I reckon it took Stephen King to get this book published. Only someone with a name and readership as big as his could get this to presses without some serious changes, because it’s too long and too slow for what most publishers believe ‘modern’ readers want.
Take a look at the bestseller lists and you’ll largely find stories that lurch from one crisis to the next, with barely time to breath in between. They follow the Hollywood trend for cramming the action in.
11.22.63 isn’t like that. It’s the story of one man, Jake Epping, as he goes back to 1958 and lives for five years before he gets to what sells the book: saving Kennedy from assassination. At first I enjoyed this look back at the past, the differences to modern life, and following our protagonist’s life.
About 60% of the way through, my attitude changed. It turned from a nice read/listen into a battle of attrition between me and King. Would I be able to last this out? (The audiobook runs 30 hours! The paperback is about 750 pages!)
I’ve formed the opinion that, once you’ve had a few hits as an author, editors fear to do anything to disturb your work, worried they’ll ruin a potential hit. Maybe they believe the author knows what they’re doing. I’ve seen it with a few books now. This should have had huge chunks cut out of it before it was released.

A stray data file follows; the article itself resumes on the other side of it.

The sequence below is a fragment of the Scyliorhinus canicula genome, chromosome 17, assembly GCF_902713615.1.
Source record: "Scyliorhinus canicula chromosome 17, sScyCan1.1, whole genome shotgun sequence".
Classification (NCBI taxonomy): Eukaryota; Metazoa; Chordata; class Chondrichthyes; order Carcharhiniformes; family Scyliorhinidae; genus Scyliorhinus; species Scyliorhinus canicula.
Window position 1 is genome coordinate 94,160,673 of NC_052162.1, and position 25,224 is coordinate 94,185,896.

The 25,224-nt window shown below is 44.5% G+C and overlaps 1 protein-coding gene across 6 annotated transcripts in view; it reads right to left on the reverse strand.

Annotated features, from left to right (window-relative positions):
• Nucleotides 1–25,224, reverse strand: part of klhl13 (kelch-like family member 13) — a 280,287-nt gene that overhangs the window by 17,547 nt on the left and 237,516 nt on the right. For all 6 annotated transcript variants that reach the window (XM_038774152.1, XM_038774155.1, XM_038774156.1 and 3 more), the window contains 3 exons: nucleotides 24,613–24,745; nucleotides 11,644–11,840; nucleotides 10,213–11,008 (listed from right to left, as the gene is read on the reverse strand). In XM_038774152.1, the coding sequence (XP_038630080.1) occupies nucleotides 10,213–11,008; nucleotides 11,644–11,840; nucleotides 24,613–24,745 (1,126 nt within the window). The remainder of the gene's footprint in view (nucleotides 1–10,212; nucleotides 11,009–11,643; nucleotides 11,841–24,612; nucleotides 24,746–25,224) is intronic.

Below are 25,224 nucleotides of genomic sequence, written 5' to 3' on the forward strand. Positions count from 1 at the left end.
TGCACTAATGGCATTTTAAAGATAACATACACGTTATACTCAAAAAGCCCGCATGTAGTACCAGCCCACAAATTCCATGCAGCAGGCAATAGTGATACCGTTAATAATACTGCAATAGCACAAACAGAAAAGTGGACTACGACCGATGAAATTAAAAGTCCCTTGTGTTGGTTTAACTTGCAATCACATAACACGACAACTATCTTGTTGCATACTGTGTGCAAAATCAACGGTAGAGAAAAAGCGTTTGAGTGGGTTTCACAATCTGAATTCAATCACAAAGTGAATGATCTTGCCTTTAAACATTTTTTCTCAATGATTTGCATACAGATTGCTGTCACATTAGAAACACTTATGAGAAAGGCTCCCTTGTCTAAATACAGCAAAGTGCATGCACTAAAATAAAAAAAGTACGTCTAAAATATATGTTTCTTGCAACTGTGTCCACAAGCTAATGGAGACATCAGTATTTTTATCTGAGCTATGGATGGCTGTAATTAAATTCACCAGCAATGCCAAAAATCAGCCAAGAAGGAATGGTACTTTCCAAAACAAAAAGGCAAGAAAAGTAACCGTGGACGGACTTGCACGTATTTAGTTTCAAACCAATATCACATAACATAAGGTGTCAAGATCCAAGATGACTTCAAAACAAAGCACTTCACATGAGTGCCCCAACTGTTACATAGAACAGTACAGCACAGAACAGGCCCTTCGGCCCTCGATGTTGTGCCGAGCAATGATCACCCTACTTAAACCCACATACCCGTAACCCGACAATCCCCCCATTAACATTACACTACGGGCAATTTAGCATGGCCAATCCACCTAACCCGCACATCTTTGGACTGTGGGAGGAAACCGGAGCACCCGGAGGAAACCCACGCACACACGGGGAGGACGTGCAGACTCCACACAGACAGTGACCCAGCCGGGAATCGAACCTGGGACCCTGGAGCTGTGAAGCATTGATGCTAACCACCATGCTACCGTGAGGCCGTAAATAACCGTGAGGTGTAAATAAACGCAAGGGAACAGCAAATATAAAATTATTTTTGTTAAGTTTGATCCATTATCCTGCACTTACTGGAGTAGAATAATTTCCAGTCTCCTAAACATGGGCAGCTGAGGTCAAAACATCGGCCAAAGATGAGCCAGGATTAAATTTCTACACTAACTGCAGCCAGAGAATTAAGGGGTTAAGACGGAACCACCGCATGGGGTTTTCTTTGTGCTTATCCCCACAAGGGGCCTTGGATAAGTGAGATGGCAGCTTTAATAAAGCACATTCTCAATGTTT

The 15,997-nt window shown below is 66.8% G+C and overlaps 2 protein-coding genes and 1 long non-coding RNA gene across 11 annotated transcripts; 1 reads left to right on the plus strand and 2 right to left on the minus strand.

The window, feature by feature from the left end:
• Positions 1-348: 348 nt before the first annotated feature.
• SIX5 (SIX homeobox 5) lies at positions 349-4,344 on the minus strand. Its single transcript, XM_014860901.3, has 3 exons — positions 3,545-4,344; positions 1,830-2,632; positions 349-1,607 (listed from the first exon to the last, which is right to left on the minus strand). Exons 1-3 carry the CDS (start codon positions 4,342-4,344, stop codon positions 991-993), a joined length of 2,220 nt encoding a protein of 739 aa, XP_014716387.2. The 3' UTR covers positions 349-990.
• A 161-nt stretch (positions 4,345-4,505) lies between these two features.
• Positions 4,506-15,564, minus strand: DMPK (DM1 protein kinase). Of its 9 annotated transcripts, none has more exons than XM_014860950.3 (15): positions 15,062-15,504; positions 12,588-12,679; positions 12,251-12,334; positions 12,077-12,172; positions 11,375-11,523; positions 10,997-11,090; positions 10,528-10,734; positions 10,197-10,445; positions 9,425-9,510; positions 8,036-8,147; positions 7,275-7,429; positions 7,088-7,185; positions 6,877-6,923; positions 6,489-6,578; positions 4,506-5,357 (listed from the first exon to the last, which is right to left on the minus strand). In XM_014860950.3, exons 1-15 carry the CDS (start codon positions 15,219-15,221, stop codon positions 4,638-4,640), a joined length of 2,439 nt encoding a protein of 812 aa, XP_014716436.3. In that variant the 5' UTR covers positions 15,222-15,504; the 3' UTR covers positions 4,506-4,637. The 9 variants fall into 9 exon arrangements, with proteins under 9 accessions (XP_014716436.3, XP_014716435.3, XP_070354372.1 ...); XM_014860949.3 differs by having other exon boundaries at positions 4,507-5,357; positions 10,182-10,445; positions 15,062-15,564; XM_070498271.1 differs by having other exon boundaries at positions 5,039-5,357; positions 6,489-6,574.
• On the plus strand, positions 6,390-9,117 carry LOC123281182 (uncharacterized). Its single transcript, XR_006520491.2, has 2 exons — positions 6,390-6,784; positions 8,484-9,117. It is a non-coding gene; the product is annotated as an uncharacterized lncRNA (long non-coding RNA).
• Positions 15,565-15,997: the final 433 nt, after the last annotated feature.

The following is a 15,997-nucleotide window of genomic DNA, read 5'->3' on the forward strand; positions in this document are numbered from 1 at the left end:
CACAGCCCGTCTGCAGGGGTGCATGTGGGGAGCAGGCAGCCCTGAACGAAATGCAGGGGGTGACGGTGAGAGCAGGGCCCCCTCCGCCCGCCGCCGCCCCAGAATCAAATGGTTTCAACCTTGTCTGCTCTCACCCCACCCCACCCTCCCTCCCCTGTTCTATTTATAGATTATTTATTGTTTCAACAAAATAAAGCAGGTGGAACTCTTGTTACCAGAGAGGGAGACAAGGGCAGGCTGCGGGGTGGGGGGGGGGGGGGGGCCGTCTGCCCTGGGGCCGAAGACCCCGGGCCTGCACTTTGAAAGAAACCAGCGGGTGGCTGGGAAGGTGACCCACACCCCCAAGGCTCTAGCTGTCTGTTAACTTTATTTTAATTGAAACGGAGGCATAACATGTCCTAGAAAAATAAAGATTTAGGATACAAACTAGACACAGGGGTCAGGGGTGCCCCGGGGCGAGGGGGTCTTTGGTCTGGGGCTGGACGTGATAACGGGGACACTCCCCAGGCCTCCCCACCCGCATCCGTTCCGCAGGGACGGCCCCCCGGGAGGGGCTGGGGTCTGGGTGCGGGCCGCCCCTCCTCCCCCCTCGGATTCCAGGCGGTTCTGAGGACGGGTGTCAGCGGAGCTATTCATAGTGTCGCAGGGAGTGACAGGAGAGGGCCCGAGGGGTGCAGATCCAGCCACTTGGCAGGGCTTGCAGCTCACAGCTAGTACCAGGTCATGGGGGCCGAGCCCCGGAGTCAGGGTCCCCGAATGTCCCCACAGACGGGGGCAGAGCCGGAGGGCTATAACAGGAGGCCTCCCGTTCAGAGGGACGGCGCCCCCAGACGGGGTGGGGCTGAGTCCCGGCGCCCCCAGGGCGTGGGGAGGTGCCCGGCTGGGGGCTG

Jake has to go back a couple of times, he undertakes a ‘trial’ to see if things do change the future. That’s fine, and the initial step back on his mission to save Kennedy is fine too. I could live with a bit of colour, but the point of this book, the bit we’ve paid the money for, is how he does/doesn’t stop the assassination. Just get to that.
Instead, we spend forever watching Jake be a teacher, fall in love, spy on the Oswalds and generally do a ton of things we don’t care about. Then, when Jake returns to the future and sees what his efforts have reaped, the whole lot falls apart again for me.
I haven’t heard the words ‘obdurate’ and ‘harmonize’ used so many times in my life (if there’s not a drinking game on these already, there probably will be, and it’ll likely kill any participants).
The narration by Craig Wasson is superb, but the recording goes a bit weird in places, changing tone to the point that I thought someone else was reading it.
It’s an intriguing idea, and for large parts it’s a great read. If you want to give it a go, my advice would be to jump to the assassination once Jake makes it to Dallas. As soon as he leaves, just stop.